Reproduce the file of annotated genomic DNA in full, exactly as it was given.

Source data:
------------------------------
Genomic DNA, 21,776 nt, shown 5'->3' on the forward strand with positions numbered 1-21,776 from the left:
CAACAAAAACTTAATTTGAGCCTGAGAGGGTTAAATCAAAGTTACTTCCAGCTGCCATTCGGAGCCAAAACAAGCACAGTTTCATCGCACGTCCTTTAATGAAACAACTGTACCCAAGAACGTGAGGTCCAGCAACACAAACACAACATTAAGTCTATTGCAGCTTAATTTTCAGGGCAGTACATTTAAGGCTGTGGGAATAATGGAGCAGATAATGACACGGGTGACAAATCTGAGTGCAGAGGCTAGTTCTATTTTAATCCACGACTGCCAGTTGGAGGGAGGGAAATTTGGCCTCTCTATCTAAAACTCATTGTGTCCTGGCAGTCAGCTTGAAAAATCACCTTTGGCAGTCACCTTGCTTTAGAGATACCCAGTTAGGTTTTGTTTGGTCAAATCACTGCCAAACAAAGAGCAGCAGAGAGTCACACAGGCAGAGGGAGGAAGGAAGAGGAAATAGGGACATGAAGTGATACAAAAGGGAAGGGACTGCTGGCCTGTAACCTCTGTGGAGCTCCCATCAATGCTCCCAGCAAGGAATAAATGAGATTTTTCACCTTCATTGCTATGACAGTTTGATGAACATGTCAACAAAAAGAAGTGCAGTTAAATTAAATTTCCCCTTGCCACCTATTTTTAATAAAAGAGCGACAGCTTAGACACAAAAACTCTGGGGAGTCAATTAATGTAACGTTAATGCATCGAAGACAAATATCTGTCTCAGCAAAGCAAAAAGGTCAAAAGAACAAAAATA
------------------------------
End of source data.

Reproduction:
Genomic DNA, 21,776 nt, shown 5'->3' on the forward strand with positions numbered 1-21,776 from the left:
CAACAAAAACTTAATTTGAGCCTGAGAGGGTTAAATCAAAGTTACTTCCAGCTGCCATTCGGAGCCAAAACAAGCACAGTTTCATCGCACGTCCTTTAATGAAACAACTGTACCCAAGAACGTGAGGTCCAGCAACACAAACACAACATTAAGTCTATTGCAGCTTAATTTTCAGGGCAGTACATTTAAGGCTGTGGGAATAATGGAGCAGATAATGACACGGGTGACAAATCTGAGTGCAGAGGCTAGTTCTATTTTAATCCACGACTGCCAGTTGGAGGGAGGGAAATTTGGCCTCTCTATCTAAAACTCATTGTGTCCTGGCAGTCAGCTTGAAAAATCACCTTTGGCAGTCACCTTGCTTTAGAGATACCCAGTTAGGTTTTGTTTGGTCAAATCACTGCCAAACAAAGAGCAGCAGAGAGTCACACAGGCAGAGGGAGGAAGGAAGAGGAAATAGGGACATGAAGTGATACAAAAGGGAAGGGACTGCTGGCCTGTAACCTCTGTGGAGCTCCCATCAATGCTCCCAGCAAGGAATAAATGAGATTTTTCACCTTCATTGCTATGACAGTTTGATGAACATGTCAACAAAAAGAAGTGCAGTTAAATTAAATTTCCCCTTGCCACCTATTTTTAATAAAAGAGCGACAGCTTAGACACAAAAACTCTGGGGAGTCAATTAATGTAACGTTAATGCATCGAAGACAAATATCTGTCTCAGCAAAGCAAAAAGGTCAAAAGAACAAAAATA